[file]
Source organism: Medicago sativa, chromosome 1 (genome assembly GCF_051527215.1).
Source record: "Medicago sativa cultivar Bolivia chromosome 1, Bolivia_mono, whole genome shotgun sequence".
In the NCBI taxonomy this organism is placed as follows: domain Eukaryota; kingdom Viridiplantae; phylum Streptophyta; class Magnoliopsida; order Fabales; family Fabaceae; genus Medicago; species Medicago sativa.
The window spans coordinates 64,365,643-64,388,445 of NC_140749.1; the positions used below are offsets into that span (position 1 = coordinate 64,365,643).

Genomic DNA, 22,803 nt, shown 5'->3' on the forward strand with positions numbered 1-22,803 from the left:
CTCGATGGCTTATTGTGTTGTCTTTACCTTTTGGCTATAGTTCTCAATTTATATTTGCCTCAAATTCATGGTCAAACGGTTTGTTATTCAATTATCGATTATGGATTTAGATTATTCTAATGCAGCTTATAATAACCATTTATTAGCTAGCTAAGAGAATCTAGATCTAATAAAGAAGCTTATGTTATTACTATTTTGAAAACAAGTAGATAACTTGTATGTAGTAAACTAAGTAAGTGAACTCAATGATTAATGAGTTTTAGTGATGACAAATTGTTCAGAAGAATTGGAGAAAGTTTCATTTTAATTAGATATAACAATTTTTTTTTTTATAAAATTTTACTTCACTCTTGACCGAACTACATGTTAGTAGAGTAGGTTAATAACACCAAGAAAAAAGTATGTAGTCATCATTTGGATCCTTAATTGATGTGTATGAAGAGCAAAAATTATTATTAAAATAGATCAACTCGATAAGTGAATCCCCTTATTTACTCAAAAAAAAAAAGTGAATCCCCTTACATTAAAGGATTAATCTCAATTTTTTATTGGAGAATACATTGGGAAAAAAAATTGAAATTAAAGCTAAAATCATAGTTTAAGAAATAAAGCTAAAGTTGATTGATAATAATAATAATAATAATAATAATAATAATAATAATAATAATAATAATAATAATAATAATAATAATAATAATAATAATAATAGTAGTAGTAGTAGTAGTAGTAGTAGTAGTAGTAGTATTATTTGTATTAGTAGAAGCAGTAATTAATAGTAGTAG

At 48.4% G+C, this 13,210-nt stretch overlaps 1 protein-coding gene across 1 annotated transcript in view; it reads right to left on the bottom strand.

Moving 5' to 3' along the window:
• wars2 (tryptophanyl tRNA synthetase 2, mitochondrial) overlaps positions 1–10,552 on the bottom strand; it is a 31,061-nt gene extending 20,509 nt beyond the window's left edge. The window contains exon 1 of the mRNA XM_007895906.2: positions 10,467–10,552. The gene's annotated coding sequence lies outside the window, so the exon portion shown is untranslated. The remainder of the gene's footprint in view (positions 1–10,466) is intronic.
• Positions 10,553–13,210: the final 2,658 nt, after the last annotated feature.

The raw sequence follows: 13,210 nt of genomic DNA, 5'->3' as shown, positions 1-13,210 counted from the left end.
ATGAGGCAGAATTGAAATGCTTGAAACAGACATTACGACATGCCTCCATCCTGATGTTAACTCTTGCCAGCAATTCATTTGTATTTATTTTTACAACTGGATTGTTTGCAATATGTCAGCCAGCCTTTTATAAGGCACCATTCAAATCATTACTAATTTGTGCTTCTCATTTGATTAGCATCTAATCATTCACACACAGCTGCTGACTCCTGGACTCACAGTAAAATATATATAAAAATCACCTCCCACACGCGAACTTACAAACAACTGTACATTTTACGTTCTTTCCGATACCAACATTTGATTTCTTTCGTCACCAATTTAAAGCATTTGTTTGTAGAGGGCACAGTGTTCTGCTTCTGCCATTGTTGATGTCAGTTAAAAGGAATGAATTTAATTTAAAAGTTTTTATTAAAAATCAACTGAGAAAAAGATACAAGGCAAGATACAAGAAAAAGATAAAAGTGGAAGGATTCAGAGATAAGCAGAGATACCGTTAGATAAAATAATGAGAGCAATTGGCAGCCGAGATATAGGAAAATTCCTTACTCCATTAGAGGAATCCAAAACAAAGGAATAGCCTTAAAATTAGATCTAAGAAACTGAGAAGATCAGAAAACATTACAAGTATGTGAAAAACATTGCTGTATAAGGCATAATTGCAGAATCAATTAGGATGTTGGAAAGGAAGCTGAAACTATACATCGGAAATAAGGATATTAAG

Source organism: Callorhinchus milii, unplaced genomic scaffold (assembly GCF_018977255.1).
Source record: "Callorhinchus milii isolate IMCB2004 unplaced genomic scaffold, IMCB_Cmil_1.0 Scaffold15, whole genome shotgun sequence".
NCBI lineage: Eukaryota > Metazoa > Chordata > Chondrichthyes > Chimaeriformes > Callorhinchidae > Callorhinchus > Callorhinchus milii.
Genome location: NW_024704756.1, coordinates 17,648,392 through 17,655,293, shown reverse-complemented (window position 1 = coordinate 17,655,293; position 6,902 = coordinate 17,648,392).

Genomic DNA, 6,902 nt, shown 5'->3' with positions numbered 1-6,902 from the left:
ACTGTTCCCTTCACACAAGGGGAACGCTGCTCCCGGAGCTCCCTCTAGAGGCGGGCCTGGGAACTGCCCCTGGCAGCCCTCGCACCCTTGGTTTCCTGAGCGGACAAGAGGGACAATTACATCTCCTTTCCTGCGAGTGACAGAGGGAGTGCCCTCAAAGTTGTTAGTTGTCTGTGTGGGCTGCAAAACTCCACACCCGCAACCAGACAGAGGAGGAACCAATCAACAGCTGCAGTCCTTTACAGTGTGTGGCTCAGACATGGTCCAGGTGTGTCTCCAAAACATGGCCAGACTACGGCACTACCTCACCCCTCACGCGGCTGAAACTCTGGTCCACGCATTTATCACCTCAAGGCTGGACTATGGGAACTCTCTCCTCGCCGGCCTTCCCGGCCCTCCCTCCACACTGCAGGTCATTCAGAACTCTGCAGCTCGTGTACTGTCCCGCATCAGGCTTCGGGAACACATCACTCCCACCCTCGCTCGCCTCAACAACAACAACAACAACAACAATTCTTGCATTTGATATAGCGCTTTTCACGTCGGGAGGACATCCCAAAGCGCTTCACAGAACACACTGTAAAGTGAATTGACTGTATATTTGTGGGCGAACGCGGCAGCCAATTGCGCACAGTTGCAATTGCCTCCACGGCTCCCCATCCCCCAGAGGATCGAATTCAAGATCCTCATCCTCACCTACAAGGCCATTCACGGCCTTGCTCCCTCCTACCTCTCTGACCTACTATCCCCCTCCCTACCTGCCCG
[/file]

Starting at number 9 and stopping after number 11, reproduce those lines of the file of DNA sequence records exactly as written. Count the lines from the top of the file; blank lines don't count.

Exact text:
• wars2 (tryptophanyl tRNA synthetase 2, mitochondrial) overlaps positions 1–10,552 on the bottom strand; it is a 31,061-nt gene extending 20,509 nt beyond the window's left edge. The window contains exon 1 of the mRNA XM_007895906.2: positions 10,467–10,552. The gene's annotated coding sequence lies outside the window, so the exon portion shown is untranslated. The remainder of the gene's footprint in view (positions 1–10,466) is intronic.
• Positions 10,553–13,210: the final 2,658 nt, after the last annotated feature.

The raw sequence follows: 13,210 nt of genomic DNA, 5'->3' as shown, positions 1-13,210 counted from the left end.